Environmental activists trying to stop the ConocoPhillips Willow Project, a proposed multibillion-dollar drilling project in Alaska, struggled to attract widespread attention for their cause for years.
“I have never seen so many videos, so many comments, mentions about a climate topic on social media,” said Alaina Wood, 26, a scientist and climate activist with more than 353,500 TikTok followers. Wood is one of many people who have posted videos using the viral hashtags to raise awareness about the project and urge people to help halt its progress.
@thegarbagequeen Let’s #StopWillow y’all @thegarbagequeen ♬ original sound - Alaina | Good Climate News
The flurry of online activity around Willow is likely due, in part, to the looming deadline for the Biden administration to reach a decision on the project, which could come as soon as this week.
The project’s proponents argue it would create thousands of jobs and generate revenue for Alaska Natives. But critics say approving Willow goes against President Biden’s promise to end new oil drilling on federal land and would lead to significant climate impacts. A recent environmental review conducted by the Biden administration estimated that the project would generate roughly 9.2 million metric tons of carbon dioxide a year, which is equal to driving nearly 2 million gas-powered cars.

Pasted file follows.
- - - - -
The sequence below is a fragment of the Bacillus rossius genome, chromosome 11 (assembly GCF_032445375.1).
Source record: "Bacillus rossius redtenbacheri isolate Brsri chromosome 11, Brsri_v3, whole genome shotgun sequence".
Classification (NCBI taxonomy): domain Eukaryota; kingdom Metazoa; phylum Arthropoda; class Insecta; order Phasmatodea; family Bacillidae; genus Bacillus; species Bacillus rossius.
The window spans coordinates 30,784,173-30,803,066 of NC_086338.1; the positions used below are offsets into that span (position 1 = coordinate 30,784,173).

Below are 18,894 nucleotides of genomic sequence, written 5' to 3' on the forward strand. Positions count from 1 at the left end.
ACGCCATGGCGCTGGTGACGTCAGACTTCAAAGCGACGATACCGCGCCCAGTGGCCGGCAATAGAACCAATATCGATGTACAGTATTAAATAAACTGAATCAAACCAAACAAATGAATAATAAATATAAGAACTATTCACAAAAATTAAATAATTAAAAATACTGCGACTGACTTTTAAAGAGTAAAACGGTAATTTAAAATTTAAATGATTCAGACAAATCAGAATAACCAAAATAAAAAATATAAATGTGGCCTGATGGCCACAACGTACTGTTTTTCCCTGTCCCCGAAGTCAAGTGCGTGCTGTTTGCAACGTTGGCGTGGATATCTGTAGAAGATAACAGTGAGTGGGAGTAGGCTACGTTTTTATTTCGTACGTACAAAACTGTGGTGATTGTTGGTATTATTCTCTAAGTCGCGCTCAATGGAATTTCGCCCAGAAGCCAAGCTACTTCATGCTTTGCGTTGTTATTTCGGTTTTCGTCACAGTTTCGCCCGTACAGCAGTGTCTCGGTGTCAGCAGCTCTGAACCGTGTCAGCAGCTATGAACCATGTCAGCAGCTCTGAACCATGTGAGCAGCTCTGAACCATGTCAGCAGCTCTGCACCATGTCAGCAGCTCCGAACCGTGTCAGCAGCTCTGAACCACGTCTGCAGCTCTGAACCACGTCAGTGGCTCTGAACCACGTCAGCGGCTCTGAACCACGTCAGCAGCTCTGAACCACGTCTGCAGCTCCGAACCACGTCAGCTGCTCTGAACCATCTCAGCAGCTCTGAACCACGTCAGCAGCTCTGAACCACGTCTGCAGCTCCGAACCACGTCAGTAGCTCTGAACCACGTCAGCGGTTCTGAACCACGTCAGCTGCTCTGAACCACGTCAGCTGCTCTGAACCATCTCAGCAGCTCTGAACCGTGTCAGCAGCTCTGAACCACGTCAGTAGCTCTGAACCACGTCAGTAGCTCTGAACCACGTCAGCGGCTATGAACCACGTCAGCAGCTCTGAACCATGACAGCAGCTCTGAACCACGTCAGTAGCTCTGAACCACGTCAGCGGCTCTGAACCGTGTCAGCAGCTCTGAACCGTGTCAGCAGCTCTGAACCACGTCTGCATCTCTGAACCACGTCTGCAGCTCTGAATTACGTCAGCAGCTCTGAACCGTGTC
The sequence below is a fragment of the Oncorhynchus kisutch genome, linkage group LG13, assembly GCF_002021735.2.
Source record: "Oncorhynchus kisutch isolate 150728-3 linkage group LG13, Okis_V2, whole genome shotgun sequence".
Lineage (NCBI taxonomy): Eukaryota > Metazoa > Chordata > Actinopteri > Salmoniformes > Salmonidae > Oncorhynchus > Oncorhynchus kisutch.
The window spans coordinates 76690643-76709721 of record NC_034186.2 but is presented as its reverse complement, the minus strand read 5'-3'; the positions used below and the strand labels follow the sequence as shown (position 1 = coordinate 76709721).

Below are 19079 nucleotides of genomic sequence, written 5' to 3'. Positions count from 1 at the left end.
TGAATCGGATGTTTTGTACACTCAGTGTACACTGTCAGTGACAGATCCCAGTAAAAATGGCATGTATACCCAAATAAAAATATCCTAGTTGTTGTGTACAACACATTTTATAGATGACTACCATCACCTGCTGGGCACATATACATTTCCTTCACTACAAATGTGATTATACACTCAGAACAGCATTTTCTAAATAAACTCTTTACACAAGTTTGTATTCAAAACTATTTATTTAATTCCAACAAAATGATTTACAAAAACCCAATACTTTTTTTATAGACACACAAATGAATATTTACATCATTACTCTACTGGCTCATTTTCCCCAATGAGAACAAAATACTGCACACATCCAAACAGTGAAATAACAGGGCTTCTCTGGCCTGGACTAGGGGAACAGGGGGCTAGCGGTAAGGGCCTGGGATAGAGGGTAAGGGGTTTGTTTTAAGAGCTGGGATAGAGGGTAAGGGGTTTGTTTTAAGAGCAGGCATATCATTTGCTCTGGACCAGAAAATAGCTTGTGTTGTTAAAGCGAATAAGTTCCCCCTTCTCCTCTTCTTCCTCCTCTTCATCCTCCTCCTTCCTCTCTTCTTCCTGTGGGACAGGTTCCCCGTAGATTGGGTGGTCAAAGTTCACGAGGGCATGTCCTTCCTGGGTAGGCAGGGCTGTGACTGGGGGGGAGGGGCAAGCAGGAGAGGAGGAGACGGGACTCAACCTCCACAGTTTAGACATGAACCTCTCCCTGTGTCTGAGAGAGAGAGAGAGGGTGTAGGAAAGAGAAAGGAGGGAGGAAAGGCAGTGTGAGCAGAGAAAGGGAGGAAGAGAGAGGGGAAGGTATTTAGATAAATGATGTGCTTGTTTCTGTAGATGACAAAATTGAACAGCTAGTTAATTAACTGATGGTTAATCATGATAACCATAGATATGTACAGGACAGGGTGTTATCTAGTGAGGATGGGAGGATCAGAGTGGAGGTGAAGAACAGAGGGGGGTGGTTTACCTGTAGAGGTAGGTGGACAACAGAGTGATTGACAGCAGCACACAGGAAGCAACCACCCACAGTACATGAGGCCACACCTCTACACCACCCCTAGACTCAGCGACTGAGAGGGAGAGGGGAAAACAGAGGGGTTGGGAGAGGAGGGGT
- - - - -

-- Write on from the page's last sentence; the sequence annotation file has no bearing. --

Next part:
Activists and experts say the wave of Willow-related TikTok posts sends a clear message to policymakers and politicians: Young people, an influential voting bloc, care deeply about climate issues and are willing to take a stand.
Impact beyond TikTok
Since the #StopWillow movement started picking up steam on social media, activists say more than a million letters have been sent to the White House and one online petition has garnered 2.9 million signatures while another has more than 850,000.
The White House did not respond to a request for comment Monday.
@alex.haraus don’t worry tiktok it’s red bull EVERYONE ELSE KEEP GOING #stopwillow #activistofoptimism #lightmylove #gretavanfleetfans #shotgunning ♬ Light My Love - Greta Van Fleet
“This is not environmentalist groups,” said Elise Joshi, 20, a student at the University of California at Berkeley and acting executive director of Gen-Z for Change, a nonprofit organization. Joshi, who has more than 122,500 followers on TikTok, posted one of the earliest videos on the platform calling attention to the Willow project in the beginning of February. That clip has since been watched roughly 327,000 times.
“This is young people as a whole, as a voter base, taking action” for a sustainable future, Joshi continued. “With Willow, this is one of the biggest actions we’ve ever seen on TikTok go forward. It has shown that we are willing to fight.”
@elisejoshi Biden isn’t a climate champion if he approves an oil drilling project. Help get the word out about Willow! @wildernesssociety #stopwillow #alaska #nativetiktok #environment #greenscreen ♬ original sound - elise
Online campaigns dedicated to climate change and environmental issues are nothing new, said Dana R. Fisher, a professor of sociology at the University of Maryland who studies protest movements. But while the Willow TikTok videos may look similar to content made about other climate topics, “it’s way different in terms of engagement,” said Fisher, who has been following the movement.